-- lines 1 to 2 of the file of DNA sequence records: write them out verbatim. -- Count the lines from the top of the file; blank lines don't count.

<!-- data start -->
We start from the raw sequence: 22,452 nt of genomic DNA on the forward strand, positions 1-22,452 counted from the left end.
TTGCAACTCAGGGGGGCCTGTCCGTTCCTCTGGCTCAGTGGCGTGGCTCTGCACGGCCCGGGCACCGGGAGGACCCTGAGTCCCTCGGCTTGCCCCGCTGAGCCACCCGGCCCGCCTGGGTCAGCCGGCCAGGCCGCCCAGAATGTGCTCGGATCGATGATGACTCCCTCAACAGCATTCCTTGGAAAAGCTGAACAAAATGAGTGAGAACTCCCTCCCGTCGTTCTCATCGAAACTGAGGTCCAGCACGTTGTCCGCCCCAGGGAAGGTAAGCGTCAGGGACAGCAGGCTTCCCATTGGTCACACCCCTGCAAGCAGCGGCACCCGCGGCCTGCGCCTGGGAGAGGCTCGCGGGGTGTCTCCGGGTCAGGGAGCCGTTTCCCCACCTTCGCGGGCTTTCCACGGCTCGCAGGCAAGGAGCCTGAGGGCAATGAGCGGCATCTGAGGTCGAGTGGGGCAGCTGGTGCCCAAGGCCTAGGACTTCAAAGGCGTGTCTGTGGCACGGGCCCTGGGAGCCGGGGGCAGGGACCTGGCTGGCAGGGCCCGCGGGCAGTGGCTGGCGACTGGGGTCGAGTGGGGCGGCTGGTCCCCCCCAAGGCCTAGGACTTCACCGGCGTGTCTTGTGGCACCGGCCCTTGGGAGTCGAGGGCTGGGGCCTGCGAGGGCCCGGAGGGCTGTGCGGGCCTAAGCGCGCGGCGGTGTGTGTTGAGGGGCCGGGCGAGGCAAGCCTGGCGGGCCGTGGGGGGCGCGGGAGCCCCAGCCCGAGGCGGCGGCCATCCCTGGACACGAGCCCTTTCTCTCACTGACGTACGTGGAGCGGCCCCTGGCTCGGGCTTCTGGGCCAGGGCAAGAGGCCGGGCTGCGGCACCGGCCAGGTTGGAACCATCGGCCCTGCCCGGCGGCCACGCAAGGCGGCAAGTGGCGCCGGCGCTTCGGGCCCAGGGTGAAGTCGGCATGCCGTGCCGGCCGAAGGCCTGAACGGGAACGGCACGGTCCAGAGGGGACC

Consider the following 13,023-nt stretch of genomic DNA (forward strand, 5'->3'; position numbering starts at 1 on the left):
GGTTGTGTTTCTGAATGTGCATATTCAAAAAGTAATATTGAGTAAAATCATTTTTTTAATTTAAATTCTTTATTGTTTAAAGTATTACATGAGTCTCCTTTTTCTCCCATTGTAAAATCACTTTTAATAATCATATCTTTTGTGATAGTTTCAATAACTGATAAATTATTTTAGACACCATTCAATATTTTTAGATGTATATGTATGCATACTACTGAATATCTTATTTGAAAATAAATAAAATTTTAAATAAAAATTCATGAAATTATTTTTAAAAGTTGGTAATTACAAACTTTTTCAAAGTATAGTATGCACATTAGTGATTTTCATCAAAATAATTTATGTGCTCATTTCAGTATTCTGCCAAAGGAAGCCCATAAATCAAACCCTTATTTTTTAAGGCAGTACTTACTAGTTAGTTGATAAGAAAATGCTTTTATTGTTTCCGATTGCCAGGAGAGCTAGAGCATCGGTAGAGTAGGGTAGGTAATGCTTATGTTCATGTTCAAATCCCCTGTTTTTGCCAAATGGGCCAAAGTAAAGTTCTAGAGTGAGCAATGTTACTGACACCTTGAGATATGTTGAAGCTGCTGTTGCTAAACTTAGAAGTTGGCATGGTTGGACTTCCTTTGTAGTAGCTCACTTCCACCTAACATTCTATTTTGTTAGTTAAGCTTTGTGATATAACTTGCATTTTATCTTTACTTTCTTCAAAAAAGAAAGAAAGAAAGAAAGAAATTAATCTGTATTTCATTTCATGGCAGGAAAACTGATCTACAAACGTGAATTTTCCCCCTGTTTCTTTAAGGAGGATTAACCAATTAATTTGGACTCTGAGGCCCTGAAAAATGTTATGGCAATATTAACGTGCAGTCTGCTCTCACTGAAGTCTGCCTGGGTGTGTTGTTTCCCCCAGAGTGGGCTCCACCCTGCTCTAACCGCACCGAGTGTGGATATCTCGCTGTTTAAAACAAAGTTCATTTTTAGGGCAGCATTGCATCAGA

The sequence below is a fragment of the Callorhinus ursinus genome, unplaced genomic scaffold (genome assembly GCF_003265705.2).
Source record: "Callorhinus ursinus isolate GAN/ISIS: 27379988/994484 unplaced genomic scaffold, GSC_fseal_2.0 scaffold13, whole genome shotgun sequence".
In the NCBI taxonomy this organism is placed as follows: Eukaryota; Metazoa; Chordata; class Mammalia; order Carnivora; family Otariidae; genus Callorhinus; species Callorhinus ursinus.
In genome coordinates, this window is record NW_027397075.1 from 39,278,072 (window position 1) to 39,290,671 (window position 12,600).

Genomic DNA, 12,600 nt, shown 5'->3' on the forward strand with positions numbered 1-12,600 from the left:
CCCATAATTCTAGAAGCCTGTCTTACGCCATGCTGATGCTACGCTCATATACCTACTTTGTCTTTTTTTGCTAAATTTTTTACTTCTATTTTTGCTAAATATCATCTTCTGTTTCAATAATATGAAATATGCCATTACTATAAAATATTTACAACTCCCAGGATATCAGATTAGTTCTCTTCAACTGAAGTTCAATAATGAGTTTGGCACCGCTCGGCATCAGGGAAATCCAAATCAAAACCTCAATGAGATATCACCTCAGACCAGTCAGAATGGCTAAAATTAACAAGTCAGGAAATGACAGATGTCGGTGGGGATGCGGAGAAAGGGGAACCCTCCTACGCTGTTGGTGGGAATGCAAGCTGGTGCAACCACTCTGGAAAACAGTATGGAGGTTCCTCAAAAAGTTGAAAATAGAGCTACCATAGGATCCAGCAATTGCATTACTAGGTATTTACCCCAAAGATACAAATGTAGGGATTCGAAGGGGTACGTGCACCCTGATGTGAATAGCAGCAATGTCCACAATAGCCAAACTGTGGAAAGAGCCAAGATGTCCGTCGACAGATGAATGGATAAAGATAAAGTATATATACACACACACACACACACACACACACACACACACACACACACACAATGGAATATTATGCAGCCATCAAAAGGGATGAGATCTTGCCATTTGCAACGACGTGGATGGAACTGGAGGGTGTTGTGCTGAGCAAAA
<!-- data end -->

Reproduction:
We start from the raw sequence: 22,452 nt of genomic DNA on the forward strand, positions 1-22,452 counted from the left end.
TTGCAACTCAGGGGGGCCTGTCCGTTCCTCTGGCTCAGTGGCGTGGCTCTGCACGGCCCGGGCACCGGGAGGACCCTGAGTCCCTCGGCTTGCCCCGCTGAGCCACCCGGCCCGCCTGGGTCAGCCGGCCAGGCCGCCCAGAATGTGCTCGGATCGATGATGACTCCCTCAACAGCATTCCTTGGAAAAGCTGAACAAAATGAGTGAGAACTCCCTCCCGTCGTTCTCATCGAAACTGAGGTCCAGCACGTTGTCCGCCCCAGGGAAGGTAAGCGTCAGGGACAGCAGGCTTCCCATTGGTCACACCCCTGCAAGCAGCGGCACCCGCGGCCTGCGCCTGGGAGAGGCTCGCGGGGTGTCTCCGGGTCAGGGAGCCGTTTCCCCACCTTCGCGGGCTTTCCACGGCTCGCAGGCAAGGAGCCTGAGGGCAATGAGCGGCATCTGAGGTCGAGTGGGGCAGCTGGTGCCCAAGGCCTAGGACTTCAAAGGCGTGTCTGTGGCACGGGCCCTGGGAGCCGGGGGCAGGGACCTGGCTGGCAGGGCCCGCGGGCAGTGGCTGGCGACTGGGGTCGAGTGGGGCGGCTGGTCCCCCCCAAGGCCTAGGACTTCACCGGCGTGTCTTGTGGCACCGGCCCTTGGGAGTCGAGGGCTGGGGCCTGCGAGGGCCCGGAGGGCTGTGCGGGCCTAAGCGCGCGGCGGTGTGTGTTGAGGGGCCGGGCGAGGCAAGCCTGGCGGGCCGTGGGGGGCGCGGGAGCCCCAGCCCGAGGCGGCGGCCATCCCTGGACACGAGCCCTTTCTCTCACTGACGTACGTGGAGCGGCCCCTGGCTCGGGCTTCTGGGCCAGGGCAAGAGGCCGGGCTGCGGCACCGGCCAGGTTGGAACCATCGGCCCTGCCCGGCGGCCACGCAAGGCGGCAAGTGGCGCCGGCGCTTCGGGCCCAGGGTGAAGTCGGCATGCCGTGCCGGCCGAAGGCCTGAACGGGAACGGCACGGTCCAGAGGGGACC